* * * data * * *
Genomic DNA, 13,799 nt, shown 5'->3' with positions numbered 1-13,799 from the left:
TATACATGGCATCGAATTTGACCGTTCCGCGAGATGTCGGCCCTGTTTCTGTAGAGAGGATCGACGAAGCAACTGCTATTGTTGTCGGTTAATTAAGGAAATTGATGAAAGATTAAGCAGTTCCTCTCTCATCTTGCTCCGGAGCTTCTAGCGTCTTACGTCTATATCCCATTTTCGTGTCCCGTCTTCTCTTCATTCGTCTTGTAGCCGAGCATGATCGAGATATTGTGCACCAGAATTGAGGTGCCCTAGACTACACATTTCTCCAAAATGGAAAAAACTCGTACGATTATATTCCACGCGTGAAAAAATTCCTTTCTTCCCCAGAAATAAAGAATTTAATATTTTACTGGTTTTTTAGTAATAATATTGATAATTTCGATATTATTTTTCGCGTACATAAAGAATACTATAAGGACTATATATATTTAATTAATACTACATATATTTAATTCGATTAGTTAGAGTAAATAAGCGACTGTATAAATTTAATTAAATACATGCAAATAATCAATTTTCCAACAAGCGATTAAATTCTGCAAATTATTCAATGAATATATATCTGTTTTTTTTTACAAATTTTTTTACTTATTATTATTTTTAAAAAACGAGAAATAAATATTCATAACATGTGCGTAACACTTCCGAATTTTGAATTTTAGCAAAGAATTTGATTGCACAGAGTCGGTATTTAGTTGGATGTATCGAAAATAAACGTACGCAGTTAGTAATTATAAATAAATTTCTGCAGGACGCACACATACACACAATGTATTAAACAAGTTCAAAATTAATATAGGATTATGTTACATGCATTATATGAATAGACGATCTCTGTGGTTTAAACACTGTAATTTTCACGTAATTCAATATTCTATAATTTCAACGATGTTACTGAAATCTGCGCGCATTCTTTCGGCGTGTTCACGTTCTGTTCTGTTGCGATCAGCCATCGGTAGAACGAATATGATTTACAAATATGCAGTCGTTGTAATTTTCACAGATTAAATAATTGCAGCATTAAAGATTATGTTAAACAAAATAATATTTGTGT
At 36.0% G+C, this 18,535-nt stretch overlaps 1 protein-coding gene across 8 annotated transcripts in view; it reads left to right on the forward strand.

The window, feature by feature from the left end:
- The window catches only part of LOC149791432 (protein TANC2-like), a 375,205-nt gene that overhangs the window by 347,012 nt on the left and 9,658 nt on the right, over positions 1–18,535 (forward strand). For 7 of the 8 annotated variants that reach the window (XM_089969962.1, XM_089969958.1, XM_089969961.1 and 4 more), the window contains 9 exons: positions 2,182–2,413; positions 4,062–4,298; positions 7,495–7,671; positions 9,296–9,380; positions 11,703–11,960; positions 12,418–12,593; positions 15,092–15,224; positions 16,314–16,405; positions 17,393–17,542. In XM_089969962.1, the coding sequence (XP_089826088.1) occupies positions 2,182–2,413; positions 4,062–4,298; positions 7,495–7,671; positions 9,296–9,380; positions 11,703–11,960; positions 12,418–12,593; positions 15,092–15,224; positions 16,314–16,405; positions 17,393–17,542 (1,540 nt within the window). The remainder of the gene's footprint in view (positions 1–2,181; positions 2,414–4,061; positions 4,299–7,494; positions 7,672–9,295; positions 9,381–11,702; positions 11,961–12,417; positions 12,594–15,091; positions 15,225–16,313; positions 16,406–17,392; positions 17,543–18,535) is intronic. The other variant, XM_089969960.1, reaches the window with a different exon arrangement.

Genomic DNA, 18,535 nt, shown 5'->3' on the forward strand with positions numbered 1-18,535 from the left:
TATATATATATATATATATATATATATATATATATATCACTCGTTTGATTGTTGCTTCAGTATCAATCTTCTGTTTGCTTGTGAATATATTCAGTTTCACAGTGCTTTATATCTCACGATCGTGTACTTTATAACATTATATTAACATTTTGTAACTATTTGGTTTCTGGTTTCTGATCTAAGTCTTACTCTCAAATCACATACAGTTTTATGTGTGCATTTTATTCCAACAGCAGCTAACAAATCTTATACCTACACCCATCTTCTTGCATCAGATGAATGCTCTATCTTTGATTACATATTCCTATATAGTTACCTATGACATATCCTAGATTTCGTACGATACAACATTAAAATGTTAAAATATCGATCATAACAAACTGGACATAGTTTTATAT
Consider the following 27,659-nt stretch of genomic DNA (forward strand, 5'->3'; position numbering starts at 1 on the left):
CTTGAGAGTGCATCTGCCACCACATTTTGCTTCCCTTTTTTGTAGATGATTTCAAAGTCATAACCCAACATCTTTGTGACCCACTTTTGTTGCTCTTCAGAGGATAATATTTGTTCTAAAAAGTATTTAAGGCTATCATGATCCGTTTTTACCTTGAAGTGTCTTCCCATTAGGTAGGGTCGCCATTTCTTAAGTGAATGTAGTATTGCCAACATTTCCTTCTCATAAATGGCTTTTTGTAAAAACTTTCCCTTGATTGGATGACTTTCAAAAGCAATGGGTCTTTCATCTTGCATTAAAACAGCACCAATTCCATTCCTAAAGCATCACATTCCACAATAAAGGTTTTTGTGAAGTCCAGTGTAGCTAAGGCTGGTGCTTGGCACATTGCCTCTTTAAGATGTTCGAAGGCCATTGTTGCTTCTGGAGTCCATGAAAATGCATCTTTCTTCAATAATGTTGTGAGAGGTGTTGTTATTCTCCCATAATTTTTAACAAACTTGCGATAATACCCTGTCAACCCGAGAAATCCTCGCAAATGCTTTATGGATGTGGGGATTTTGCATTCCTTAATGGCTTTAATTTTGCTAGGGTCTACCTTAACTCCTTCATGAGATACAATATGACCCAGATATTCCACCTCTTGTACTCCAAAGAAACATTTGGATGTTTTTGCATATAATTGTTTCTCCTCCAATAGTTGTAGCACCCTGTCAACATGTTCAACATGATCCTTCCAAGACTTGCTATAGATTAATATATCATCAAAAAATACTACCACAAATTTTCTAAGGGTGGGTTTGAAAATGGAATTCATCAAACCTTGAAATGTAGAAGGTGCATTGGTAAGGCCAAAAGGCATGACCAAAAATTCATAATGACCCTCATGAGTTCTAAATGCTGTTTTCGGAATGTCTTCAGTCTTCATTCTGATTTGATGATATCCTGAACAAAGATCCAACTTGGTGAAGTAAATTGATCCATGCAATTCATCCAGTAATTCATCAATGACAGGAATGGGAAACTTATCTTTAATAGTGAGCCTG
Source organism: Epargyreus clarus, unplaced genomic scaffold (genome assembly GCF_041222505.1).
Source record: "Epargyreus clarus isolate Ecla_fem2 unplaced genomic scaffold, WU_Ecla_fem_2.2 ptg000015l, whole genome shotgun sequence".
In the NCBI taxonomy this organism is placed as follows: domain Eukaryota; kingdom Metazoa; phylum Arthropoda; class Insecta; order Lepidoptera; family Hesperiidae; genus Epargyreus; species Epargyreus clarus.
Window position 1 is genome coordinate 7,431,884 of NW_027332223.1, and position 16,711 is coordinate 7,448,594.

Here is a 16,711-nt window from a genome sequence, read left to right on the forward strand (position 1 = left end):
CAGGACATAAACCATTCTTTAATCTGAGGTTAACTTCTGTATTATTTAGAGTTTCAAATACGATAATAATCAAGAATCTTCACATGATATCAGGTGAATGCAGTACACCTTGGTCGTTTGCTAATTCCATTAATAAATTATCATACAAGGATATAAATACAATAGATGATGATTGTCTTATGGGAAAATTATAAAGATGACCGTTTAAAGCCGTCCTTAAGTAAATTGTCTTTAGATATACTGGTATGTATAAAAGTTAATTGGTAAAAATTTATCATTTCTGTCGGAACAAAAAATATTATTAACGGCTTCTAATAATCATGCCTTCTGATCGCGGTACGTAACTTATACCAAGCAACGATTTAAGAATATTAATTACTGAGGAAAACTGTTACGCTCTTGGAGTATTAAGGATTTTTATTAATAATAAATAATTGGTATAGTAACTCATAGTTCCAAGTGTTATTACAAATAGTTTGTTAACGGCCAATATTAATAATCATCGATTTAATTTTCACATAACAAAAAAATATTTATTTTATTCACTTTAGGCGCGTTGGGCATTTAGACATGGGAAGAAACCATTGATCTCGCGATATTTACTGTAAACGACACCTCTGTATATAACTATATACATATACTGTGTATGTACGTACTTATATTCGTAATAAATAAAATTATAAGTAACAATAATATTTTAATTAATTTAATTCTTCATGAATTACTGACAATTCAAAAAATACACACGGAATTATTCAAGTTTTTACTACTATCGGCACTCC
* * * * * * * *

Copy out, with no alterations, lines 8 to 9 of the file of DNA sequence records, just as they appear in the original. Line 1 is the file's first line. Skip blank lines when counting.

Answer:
Consider the following 27,659-nt stretch of genomic DNA (forward strand, 5'->3'; position numbering starts at 1 on the left):
CTTGAGAGTGCATCTGCCACCACATTTTGCTTCCCTTTTTTGTAGATGATTTCAAAGTCATAACCCAACATCTTTGTGACCCACTTTTGTTGCTCTTCAGAGGATAATATTTGTTCTAAAAAGTATTTAAGGCTATCATGATCCGTTTTTACCTTGAAGTGTCTTCCCATTAGGTAGGGTCGCCATTTCTTAAGTGAATGTAGTATTGCCAACATTTCCTTCTCATAAATGGCTTTTTGTAAAAACTTTCCCTTGATTGGATGACTTTCAAAAGCAATGGGTCTTTCATCTTGCATTAAAACAGCACCAATTCCATTCCTAAAGCATCACATTCCACAATAAAGGTTTTTGTGAAGTCCAGTGTAGCTAAGGCTGGTGCTTGGCACATTGCCTCTTTAAGATGTTCGAAGGCCATTGTTGCTTCTGGAGTCCATGAAAATGCATCTTTCTTCAATAATGTTGTGAGAGGTGTTGTTATTCTCCCATAATTTTTAACAAACTTGCGATAATACCCTGTCAACCCGAGAAATCCTCGCAAATGCTTTATGGATGTGGGGATTTTGCATTCCTTAATGGCTTTAATTTTGCTAGGGTCTACCTTAACTCCTTCATGAGATACAATATGACCCAGATATTCCACCTCTTGTACTCCAAAGAAACATTTGGATGTTTTTGCATATAATTGTTTCTCCTCCAATAGTTGTAGCACCCTGTCAACATGTTCAACATGATCCTTCCAAGACTTGCTATAGATTAATATATCATCAAAAAATACTACCACAAATTTTCTAAGGGTGGGTTTGAAAATGGAATTCATCAAACCTTGAAATGTAGAAGGTGCATTGGTAAGGCCAAAAGGCATGACCAAAAATTCATAATGACCCTCATGAGTTCTAAATGCTGTTTTCGGAATGTCTTCAGTCTTCATTCTGATTTGATGATATCCTGAACAAAGATCCAACTTGGTGAAGTAAATTGATCCATGCAATTCATCCAGTAATTCATCAATGACAGGAATGGGAAACTTATCTTTAATAGTGAGCCTG